f a i t h * i n * f i c t i o n: Day 2 of Meaning – Big Theme, Little Theme, What’s This Book Mean?

f a i t h * i n * f i c t i o n

Wednesday, March 23, 2005

Day 2 of Meaning – Big Theme, Little Theme, What’s This Book Mean?

A little shout-out to those who enjoy Dr. Seuss’s ABCs. I read it a lot now.

There’s lots of ways to write books. You can start with an interesting character. A great plot idea. You can also start with a theme. Now "thematic" books often get a bad wrap for being overly ponderous, but I think they are legit. You can write an interesting novel looking at the question of: "How has technology isolated us from our fellow man?"

That’s a fairly narrow theme.

I think books—CBA and ABA—tend to have problems when the themes they choose are too broad. And I can say for certain that CBA books, as I’ve mentioned elsewhere, tend to choose the same big themes. God’s faithfulness. Our failures apart from Him. These don’t just appear in published novels, but in the myriad of proposals we see everyday. At their core, the books all seem to end up pronouncing the same things.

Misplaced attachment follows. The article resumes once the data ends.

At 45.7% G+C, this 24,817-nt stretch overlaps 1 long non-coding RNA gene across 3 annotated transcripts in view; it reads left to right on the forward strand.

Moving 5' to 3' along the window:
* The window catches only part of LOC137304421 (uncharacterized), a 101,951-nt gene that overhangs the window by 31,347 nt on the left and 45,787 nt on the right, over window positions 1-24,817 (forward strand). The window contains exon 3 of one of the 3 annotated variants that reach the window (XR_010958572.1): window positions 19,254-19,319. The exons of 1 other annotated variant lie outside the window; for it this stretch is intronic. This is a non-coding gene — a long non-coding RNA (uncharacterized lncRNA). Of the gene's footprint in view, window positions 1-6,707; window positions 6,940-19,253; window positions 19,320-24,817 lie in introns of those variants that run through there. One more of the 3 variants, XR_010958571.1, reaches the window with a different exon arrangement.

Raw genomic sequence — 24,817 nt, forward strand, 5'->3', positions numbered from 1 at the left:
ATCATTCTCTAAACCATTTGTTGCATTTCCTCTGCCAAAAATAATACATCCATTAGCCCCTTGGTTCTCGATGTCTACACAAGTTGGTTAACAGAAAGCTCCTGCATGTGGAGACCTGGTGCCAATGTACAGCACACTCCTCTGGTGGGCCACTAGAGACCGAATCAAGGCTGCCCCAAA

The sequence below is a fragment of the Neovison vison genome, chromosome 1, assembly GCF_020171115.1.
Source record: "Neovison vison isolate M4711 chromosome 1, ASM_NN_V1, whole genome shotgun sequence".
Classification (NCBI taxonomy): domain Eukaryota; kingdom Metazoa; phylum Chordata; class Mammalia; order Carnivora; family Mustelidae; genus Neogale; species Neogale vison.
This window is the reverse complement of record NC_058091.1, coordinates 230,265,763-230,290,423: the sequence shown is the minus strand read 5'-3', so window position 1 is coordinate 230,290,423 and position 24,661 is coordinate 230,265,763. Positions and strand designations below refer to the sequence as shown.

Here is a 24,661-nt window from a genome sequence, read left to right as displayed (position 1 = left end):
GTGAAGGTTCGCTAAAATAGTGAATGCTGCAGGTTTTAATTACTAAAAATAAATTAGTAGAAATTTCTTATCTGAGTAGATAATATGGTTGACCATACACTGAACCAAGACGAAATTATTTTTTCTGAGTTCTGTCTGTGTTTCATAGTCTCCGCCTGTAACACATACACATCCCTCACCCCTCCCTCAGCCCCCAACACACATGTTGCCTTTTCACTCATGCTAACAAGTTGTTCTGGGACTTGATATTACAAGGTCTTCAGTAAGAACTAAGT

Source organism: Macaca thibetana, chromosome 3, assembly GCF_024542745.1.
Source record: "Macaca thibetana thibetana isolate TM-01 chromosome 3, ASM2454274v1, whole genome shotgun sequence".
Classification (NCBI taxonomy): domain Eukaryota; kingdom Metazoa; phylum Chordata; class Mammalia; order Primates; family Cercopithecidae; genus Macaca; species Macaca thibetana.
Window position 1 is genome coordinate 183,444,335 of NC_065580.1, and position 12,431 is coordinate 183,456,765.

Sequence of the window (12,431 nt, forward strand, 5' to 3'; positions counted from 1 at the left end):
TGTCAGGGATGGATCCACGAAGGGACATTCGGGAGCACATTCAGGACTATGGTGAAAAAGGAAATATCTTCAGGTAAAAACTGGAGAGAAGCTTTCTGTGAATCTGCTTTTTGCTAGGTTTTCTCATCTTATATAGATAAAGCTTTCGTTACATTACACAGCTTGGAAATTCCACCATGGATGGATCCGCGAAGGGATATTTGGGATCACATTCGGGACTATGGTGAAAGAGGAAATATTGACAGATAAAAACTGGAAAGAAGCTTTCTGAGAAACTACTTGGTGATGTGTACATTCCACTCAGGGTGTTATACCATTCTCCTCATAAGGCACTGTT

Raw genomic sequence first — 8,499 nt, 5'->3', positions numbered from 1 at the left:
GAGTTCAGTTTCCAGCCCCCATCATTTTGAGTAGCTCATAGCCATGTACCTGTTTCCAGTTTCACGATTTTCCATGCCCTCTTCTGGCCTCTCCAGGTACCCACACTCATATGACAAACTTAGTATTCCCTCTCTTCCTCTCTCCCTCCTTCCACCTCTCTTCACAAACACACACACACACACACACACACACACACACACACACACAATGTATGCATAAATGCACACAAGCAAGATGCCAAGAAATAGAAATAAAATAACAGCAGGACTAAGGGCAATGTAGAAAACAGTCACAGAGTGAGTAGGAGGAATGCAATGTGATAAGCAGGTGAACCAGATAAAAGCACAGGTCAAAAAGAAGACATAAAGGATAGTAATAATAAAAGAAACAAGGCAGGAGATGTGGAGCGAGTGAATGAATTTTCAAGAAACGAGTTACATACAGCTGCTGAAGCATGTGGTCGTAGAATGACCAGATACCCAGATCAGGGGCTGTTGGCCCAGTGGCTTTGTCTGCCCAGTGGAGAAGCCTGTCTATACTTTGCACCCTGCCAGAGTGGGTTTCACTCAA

So is the problem with the question or the answers?

Both, I think. Today we’re going to focus on the question.

If you change the question being asked at the heart of a novel, you will invariably change the answer given at the end. My feeling is that these questions should be "smaller" in scope and more open-ended in terms of their answer. The word I think represents them best is intricate. Small, but complicated. Yes, Tolstoy wrote War and Peace and Dostoevsky wrote Crime and Punishment—small themes, neither—but today is a different world and we’re not Russian giants.

In my writing, the most intricate theme I’ve attempted surrounded the question of "What does it mean to lose something before you had a chance to experience it?" This was short story. The character was a high schooler with testicular cancer who learns he won’t ever be able to have children. There’s no single answer for that question—just the understanding the character came to…and the opportunity for the reader to answer the question in their own mind.

Does this make any sense? I feel I may be harping on something others don’t care about.

I guess in the end, I’d like to ask: "What questions can we raise in our books that won’t lead to answers readers have heard a thousand times, if not in other novels then certainly from the pulpit?" God is faithful. We know that. Let’s take a look at something else for a moment.

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Go to Day 3 of Meaning.